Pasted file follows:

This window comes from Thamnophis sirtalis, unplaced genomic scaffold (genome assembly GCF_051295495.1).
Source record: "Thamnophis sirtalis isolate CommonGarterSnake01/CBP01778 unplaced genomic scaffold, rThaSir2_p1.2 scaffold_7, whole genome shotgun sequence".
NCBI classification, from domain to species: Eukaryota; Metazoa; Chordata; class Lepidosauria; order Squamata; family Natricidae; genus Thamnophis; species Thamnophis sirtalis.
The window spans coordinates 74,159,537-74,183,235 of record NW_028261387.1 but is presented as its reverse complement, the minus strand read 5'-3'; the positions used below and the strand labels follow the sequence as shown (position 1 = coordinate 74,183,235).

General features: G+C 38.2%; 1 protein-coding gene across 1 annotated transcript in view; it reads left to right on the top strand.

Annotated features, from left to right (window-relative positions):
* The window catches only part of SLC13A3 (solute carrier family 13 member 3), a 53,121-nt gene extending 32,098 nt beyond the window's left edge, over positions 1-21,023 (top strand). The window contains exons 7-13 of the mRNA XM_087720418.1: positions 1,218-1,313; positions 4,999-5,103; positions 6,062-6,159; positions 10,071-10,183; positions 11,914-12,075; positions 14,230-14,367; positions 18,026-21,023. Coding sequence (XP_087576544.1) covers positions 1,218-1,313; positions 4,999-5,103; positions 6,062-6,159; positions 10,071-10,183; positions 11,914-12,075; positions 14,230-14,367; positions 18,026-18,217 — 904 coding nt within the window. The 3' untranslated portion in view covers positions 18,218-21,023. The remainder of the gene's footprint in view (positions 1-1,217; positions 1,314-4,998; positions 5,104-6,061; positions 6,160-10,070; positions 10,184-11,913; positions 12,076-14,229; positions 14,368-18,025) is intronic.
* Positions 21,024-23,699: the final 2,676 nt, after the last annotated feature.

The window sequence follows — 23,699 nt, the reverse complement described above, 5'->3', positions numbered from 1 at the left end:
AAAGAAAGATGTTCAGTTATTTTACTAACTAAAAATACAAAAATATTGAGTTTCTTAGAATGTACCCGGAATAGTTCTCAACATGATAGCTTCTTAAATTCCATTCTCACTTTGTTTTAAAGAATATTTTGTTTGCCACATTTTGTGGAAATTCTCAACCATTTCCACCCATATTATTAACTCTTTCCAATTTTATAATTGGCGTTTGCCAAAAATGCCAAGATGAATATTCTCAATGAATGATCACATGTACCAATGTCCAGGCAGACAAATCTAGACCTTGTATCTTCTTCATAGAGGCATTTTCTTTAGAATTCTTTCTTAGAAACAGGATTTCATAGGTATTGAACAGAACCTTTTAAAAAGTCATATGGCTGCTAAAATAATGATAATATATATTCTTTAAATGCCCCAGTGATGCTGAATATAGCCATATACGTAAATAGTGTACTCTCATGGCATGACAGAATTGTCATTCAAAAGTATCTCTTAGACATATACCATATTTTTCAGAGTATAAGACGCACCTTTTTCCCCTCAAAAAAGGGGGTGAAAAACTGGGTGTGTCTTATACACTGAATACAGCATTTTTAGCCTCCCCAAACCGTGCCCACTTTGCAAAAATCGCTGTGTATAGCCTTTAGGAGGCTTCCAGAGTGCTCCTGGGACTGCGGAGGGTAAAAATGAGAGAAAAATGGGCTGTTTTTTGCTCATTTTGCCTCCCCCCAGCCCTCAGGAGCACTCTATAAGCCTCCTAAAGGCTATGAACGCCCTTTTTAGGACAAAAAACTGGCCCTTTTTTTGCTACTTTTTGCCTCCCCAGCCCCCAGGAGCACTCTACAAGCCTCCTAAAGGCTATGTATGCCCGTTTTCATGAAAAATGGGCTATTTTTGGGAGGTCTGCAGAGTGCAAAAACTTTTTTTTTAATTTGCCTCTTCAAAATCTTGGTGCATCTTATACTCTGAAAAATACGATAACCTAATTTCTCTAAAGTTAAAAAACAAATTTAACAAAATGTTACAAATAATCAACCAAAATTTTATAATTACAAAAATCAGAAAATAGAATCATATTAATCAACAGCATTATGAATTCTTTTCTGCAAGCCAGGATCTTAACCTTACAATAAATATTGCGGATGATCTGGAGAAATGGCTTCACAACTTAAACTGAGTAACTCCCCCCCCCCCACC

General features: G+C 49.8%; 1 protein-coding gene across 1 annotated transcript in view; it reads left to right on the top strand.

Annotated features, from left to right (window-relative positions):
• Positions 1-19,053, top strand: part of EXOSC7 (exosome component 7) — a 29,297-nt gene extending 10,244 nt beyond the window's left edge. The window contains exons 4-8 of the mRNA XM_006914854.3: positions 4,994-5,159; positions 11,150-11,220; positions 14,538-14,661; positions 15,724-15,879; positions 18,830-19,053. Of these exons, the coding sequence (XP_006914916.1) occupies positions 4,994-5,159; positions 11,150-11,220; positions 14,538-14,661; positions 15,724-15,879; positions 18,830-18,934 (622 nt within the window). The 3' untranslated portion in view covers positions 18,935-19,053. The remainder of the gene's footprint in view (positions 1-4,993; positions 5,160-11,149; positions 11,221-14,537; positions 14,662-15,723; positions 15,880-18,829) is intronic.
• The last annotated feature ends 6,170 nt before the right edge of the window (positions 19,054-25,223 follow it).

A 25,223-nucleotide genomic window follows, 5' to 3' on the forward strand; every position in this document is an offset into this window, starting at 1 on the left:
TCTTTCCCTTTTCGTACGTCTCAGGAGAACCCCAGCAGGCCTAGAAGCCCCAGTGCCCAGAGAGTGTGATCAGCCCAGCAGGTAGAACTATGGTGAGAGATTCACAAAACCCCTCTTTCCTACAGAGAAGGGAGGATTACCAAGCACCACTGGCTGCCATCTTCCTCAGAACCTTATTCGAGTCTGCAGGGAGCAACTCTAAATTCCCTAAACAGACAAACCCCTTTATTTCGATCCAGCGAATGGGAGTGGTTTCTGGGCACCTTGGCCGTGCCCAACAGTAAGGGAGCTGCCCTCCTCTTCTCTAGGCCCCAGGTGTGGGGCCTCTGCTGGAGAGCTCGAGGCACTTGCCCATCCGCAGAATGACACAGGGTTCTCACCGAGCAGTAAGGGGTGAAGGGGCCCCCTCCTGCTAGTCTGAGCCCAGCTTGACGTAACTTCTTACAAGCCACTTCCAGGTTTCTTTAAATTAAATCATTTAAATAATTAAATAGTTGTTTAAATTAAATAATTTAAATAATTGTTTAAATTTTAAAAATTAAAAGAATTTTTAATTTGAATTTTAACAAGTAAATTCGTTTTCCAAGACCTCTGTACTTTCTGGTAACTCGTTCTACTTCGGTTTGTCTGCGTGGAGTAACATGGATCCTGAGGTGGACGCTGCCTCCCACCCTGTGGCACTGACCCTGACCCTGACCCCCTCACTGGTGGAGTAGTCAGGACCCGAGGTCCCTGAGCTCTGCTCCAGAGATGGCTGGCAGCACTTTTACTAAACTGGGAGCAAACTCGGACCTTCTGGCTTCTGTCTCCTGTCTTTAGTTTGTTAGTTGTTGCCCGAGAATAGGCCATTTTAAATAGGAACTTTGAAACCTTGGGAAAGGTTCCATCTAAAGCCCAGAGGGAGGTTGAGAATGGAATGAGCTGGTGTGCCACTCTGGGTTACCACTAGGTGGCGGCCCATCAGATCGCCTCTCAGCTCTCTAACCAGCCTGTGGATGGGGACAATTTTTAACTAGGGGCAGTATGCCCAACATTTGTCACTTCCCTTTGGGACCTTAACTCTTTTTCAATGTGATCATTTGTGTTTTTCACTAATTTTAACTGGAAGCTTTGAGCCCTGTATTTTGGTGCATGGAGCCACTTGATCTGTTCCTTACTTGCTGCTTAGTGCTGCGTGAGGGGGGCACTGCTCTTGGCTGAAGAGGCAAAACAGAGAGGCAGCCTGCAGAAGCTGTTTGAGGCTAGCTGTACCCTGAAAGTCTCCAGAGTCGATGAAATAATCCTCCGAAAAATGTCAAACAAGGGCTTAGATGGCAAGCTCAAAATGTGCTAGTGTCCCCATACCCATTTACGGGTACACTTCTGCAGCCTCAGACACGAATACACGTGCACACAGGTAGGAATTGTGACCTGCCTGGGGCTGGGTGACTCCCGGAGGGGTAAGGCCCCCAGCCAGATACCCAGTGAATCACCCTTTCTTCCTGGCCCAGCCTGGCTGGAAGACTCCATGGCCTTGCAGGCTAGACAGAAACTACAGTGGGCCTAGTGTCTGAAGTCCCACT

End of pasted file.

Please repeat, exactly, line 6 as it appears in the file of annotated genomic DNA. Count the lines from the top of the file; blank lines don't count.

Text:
Annotated features, from left to right (window-relative positions):